When a colleague recently told me about her Thanksgiving tradition, it got me thinking about family dinners — a topic I consider every night around 7 pm and with every patient I see in family therapy.
Indeed, as a mental health provider, I sometimes feel I’d go out of business if families had regular dinners with one another. Truly. There are dozens of research studies that show that frequent family dinners promote kids’ mental and emotional well being — by lowering rates of depression, anxiety, eating disorders and substance abuse, for starters. Family meals also strengthen children’s resilience, self-esteem and sense of connectedness to their parents. Isn’t that exactly the goal of therapy?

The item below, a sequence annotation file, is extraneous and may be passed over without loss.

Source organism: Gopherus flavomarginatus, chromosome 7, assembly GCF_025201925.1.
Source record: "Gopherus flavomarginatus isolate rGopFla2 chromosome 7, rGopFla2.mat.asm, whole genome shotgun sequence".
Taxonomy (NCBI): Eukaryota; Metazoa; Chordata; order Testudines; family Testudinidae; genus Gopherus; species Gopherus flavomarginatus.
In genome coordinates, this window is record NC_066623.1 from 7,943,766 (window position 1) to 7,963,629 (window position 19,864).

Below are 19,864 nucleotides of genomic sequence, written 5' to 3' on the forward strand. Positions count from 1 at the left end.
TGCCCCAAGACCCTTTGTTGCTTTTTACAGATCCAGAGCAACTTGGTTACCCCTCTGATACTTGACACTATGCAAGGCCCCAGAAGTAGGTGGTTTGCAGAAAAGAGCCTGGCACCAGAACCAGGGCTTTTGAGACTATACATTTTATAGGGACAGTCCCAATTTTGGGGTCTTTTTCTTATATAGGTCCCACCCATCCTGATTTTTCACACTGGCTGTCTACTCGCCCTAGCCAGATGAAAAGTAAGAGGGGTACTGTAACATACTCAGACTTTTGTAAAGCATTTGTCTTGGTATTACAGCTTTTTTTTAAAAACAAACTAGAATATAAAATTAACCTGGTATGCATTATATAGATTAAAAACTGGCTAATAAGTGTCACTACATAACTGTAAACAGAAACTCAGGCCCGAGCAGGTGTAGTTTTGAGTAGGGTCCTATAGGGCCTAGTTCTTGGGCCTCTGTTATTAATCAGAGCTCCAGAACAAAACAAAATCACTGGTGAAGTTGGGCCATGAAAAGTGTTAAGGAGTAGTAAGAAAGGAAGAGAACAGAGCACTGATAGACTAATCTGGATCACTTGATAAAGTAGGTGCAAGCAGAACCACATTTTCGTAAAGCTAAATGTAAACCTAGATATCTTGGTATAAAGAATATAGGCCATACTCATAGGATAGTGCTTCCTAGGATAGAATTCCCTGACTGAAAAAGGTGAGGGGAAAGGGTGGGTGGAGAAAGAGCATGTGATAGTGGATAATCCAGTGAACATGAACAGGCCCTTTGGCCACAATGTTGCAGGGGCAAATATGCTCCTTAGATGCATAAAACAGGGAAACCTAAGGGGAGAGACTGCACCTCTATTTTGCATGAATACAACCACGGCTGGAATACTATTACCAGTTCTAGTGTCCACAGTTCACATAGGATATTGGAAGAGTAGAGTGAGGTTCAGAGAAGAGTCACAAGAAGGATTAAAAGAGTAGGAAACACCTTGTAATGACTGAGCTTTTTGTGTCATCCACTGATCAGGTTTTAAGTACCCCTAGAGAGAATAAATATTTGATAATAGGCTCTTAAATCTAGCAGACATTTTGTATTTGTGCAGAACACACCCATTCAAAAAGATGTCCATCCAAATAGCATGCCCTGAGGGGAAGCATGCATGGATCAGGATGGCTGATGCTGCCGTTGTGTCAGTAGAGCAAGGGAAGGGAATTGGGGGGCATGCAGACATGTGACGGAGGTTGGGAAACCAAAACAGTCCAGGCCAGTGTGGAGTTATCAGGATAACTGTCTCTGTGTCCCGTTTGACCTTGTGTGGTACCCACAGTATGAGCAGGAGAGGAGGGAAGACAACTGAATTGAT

It’s no wonder that I often have to stifle the urge to say, ‘Stop wasting your time here. Go home and eat dinner together.’
But, I’m well aware of how hard it is for busy, harried families to find time to sit down to dinner, and I’m always looking for new ways to unlock the benefits without adding any guilt or pressure. So, that is why my colleague’s remarks sparked my interest. Here’s what she said….”
Read the rest of this post on Commonhealth, or listen to the additional podcast below. Then tell us: What is your experience with the impact of family dinners on your own mental health? Do you find that family dinner makes you happier, or is there something about your family dinner experience that could use a bit of work?